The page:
Tropicality in Francophone African Architecture: Leveraging ideas of Rhythm and Syncopation in Négritude after Independence

Paper presented at CAA Annual Conference: Feb 13, 2021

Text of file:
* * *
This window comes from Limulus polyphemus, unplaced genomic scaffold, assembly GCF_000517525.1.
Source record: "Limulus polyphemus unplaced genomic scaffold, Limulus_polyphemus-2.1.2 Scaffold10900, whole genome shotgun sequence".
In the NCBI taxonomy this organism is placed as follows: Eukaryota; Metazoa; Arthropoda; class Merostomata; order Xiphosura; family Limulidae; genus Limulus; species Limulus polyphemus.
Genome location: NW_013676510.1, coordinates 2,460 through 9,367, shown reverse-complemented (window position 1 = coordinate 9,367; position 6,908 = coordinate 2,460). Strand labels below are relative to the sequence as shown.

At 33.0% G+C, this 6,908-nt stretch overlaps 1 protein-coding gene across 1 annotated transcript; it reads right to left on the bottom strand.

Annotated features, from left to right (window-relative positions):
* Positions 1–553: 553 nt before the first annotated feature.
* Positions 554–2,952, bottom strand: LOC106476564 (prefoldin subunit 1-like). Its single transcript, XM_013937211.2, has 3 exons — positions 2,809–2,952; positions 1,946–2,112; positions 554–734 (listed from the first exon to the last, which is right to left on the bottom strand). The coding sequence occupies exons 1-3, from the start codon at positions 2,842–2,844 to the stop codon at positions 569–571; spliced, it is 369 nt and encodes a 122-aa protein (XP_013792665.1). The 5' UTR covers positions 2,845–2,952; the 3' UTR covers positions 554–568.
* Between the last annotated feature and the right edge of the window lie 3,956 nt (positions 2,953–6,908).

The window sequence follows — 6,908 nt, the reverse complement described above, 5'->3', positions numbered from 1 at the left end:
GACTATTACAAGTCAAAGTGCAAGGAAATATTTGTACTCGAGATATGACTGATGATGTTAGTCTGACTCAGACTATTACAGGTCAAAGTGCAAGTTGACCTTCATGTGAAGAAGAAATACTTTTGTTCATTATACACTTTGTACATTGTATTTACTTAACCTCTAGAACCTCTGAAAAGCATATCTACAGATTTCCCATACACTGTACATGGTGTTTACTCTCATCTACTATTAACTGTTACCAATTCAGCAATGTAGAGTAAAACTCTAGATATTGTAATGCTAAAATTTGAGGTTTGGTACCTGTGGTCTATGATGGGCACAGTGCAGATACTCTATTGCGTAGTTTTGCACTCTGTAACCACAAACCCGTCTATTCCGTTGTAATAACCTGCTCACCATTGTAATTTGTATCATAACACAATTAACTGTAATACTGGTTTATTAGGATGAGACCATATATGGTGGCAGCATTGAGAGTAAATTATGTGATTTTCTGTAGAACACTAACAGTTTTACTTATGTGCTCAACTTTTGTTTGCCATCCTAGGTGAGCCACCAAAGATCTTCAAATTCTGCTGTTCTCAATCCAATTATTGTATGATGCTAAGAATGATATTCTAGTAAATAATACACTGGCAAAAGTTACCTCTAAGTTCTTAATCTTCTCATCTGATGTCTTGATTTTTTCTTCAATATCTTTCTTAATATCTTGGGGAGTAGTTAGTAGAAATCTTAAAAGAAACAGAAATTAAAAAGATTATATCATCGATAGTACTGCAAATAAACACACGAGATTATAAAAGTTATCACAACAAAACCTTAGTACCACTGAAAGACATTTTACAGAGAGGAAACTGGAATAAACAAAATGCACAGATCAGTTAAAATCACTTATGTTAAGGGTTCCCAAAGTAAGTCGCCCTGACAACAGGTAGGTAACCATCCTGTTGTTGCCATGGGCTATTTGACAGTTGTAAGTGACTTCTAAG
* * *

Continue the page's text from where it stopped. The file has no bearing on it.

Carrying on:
The French conception of the tropics as a clime inherently intertwined with a primitive or child- like state of being as well as alienation from this perceived natural state of grace is expressed in the work of artists and poets like Charles Baudelaire. Aimé Césaire, one of the founders of the Négritude movement, refigures Baudelaire’s famed black swan as a symbol of blackness itself, distanced from its birthright, longing to reclaim its African past. Institutional architecture built after independence in French West Africa embraced Négritude’s ambitions, seeking to represent an an imagined, ideal black past projected over the framework of a modern, black future—a future of global inclusion and economic equipoise between new black nations and the post-colonial West. Throughout the 1960s and ‘70s, a group of French architects collaborated with African intellectuals to build an image of black modernity using ornament, rhythmic composition, spatial syncopation and Corbusian modernism as a demonstration of a unified, Pan-African cultural reinvention. Using case studies from Benin, Cote d’Ivoire, and Senegal, this paper will focus on the work of the Bureau des Études d’Henri Chomette in collaborations with Négritude thinkers, including the president of Senegal, Léopold Sédar Senghor, who along with Césaire is the other major founder of the Négritude movement, to articulate “Africanity” as an amalgam of tropicality and modernity in a francophone context.